By Guest Contributor Cheryl Lynn Eaton, cross-posted from Digital Femme
Comics, completely consumed by superheroes, has only two active fandoms—Marvel and DC. Given that my budget allows for only one ongoing series and I don’t feel right illegally downloading comics, I’ll have to pick one fandom in which to participate.
I’ve chosen my comic. It’s Wonder Woman. I’ve chose my fandom. It’s DC.
I feel horrible. I feel like I’ve just chosen my gender over my race.
By Arturo R. García
The image above is the last page of DC Comics’ new Suicide Squad #1, which debuted yesterday. And to the chagrin of many fans thus far, the woman in the panel on the left is writer Adam Glass and penciller Marco Rudy’s “reimagined” take on Amanda Waller.
In her original incarnation, seen at right, the woman known as “The Wall” was notable not only for being a non-superpowered human with the confidence and cunning to stand up to the likes of Batman, but to be consistently presented as DC’s resident spymaster (she was frequently involved with prior incarnations of the Dirty Dozen-like Squad), but for being depicted as powerful without looking like the “superhuman ideal.”
The character has also emigrated onto other media platforms. CCH Pounder voiced an animated version of Waller in the Justice League Unlimited animated series; Pam Grier played her on television during the final season of Smallville; and earlier this year, Amanda Bassett stepped into the character for the movie Green Lantern. That said, Waller’s involvement as a “star” in the comics has primarily been restricted to espionage-type titles like Suicide Squad or Checkmate, where she was part of an ensemble. She’s never been called upon to carry a title on her own.
Which makes the decision to revamp the character – whether it was Glass and Rudy’s choice, or something dictated to them by DC head honchos Dan DiDio, Jim Lee and Geoff Johns – even more ill-considered than their decision to draw up a Suicide Girls-like character (seen at left) and call her Harley Quinn. What made Waller unique was that she really did look like a regular person – she just had enough of an iron will to maneuver herself into a position of power. For DC to seemingly transform her into one more skinny gal seems to be a particularly arbitrary choice in a company-wide relaunch that has already divided its’ existing fanbase. Or, if this move was made in order to entice new readers to give the new Squad a shot, then who does this company exactly want to attract? This guy?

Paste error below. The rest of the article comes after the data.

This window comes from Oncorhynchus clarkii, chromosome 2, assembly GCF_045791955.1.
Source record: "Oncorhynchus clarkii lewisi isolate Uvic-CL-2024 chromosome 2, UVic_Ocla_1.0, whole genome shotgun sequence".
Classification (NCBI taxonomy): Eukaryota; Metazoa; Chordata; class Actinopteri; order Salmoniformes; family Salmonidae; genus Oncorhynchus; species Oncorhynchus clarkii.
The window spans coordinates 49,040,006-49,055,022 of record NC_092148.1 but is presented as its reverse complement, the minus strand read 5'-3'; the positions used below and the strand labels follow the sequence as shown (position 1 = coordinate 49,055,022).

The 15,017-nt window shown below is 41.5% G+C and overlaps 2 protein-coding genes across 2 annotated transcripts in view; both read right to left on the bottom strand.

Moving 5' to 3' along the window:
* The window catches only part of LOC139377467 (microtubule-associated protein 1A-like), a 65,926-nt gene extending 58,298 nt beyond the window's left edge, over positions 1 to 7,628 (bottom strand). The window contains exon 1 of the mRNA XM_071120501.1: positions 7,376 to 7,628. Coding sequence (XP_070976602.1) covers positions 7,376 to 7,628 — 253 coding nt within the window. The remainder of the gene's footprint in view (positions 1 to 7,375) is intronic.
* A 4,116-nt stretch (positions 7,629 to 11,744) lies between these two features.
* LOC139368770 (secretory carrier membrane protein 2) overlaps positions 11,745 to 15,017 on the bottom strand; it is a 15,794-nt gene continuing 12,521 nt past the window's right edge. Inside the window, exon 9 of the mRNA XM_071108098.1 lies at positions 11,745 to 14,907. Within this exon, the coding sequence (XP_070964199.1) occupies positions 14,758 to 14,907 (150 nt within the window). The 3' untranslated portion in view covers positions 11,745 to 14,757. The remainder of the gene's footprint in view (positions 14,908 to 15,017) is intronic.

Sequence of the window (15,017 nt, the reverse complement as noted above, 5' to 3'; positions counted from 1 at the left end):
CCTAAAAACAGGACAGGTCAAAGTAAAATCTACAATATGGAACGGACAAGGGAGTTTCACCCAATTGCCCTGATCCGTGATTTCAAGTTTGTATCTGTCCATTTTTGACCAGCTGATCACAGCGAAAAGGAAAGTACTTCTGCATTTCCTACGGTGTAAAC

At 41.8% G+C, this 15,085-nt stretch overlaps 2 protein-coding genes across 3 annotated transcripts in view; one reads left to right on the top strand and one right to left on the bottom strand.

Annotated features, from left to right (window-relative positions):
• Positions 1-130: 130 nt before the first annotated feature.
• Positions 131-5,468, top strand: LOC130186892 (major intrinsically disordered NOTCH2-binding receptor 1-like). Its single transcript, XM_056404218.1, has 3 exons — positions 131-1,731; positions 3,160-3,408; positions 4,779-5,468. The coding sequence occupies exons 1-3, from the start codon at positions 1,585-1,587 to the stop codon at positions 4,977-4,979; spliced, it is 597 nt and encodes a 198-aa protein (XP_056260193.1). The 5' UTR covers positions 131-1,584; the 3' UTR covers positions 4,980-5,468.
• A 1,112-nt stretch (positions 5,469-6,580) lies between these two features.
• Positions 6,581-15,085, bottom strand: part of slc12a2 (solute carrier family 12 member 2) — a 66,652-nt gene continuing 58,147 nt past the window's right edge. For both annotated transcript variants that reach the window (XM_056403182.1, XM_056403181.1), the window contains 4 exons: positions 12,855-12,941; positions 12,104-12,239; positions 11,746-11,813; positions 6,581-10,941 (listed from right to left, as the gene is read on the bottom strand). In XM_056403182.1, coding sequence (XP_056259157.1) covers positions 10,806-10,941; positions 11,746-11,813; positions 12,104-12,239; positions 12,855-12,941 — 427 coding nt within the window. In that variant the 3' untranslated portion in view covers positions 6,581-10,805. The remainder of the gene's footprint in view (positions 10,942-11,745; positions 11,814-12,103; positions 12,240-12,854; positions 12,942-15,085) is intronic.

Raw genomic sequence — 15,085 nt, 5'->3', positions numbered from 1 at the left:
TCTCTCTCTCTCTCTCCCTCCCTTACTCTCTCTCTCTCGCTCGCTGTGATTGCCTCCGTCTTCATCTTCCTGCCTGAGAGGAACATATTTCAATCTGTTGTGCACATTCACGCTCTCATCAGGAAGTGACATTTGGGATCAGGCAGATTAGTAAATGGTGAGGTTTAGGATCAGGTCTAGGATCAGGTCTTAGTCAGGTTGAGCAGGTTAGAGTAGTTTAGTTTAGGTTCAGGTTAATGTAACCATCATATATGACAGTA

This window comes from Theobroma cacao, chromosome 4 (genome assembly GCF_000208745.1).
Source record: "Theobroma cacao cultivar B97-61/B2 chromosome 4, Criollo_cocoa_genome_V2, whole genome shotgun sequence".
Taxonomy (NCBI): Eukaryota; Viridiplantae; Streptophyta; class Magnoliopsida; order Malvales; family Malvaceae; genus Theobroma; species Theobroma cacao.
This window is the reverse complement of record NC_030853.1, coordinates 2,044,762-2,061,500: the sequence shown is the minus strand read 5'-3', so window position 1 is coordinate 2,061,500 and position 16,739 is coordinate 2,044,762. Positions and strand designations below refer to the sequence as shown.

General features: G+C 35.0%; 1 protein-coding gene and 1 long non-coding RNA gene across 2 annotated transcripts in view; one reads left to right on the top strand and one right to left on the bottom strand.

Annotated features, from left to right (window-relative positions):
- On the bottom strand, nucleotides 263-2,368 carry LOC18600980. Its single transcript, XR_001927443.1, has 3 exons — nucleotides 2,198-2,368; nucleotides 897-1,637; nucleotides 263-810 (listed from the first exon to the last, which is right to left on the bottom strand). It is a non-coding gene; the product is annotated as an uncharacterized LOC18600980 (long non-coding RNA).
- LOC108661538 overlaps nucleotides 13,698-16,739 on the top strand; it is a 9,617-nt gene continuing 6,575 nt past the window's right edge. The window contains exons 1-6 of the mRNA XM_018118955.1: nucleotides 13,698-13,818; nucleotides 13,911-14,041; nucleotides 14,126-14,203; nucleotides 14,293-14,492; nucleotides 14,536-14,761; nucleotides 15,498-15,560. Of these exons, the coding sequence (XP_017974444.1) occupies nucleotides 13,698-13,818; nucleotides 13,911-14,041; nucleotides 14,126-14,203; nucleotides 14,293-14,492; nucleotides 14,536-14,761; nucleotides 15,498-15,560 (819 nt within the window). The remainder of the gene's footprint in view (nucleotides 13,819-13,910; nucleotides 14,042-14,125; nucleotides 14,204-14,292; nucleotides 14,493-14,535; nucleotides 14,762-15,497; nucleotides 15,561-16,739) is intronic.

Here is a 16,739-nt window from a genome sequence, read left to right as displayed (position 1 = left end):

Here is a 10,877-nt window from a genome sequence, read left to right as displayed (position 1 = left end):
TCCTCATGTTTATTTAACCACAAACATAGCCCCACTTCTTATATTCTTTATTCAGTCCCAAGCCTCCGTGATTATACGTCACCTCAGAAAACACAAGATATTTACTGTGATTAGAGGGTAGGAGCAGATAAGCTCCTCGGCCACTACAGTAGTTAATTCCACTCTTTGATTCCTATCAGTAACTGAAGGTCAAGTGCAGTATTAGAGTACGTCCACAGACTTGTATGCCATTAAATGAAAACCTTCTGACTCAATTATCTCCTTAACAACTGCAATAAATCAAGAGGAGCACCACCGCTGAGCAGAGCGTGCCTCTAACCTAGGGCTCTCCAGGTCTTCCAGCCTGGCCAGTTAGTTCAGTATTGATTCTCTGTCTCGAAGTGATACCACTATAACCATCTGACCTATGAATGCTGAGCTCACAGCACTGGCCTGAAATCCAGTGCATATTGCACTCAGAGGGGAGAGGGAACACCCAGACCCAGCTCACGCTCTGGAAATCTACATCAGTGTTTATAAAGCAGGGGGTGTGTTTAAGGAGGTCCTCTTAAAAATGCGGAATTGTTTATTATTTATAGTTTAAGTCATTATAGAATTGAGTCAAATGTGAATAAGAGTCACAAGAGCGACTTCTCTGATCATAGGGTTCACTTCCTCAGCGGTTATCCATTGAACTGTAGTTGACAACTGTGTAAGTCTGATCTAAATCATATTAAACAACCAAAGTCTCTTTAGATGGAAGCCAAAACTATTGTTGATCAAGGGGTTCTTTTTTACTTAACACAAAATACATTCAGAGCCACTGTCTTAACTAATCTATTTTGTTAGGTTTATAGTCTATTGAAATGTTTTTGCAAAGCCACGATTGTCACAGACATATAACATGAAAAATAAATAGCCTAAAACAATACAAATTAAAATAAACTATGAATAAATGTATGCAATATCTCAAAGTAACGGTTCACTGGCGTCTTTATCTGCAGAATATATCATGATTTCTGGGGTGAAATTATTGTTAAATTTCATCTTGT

Update: Glass was quoted by Bleeding Cool as saying, “Amanda Waller is not defined by her size but by her attitude and she still has plenty of that.” Which doesn’t explain the change at all, of course. Bleeding Cool also reported that Rudy has been replaced as the penciller for the series in favor of Federico Dellocchio.
By Special Correspondent Arturo R. García
The Last Airbender director M. Night Shyamalan finally addressed the controversy over the white-washing of his film’s casting in a recent interview. Without further ado, here’s a few excerpts …
Here’s the thing. The great thing about anime is that it’s ambiguous. The features of the characters are an intentional mix of all features. It’s intended to be ambiguous. That is completely its point. So when we watch Katara, my oldest daughter is literally a photo double of Katara in the cartoon. So that means that Katara is Indian, correct? No that’s just in our house. And her friends who watch it, they see themselves in it. And that’s what’s so beautiful about anime …
I was without an agenda, and just letting it come to the table. Noah [Ringer, who plays Aang] is a photo double from the cartoon. He is spot on. I didn’t know their backgrounds, and to me Noah had a slightly mixed quality to him. So I cast the Airbenders as all mixed-race. So when you see the monks, they are all mixed. And it kind of goes with the nomadic culture and the idea that over the years, all nationalities came together.
On the casting of the Fire Nation, and Dev Patel as Zuko:
The Fire Nation was the most complicated. I kept switching who was playing Zuko. It was such a complicated and drawn out thing, about practical matters. But the first person that I was considering casting for Zuko was Ecuadorian. So I started thinking that way. Then when that person couldn’t do it, the next person who came in was much more Caucasian. And then we had to switch everything around …
… Dev ended up being my choice for Zuko, and I looked for an Uncle that could be in that realm, for a moment I thought about Ben Kingsley. But Shaun Toub, I just loved him in Iron Man. I thought this takes us into a Mediterranean kind of Arab and Indian world, and I can go as far as that, that will be the breadth of the Fire Nation, that kind of look.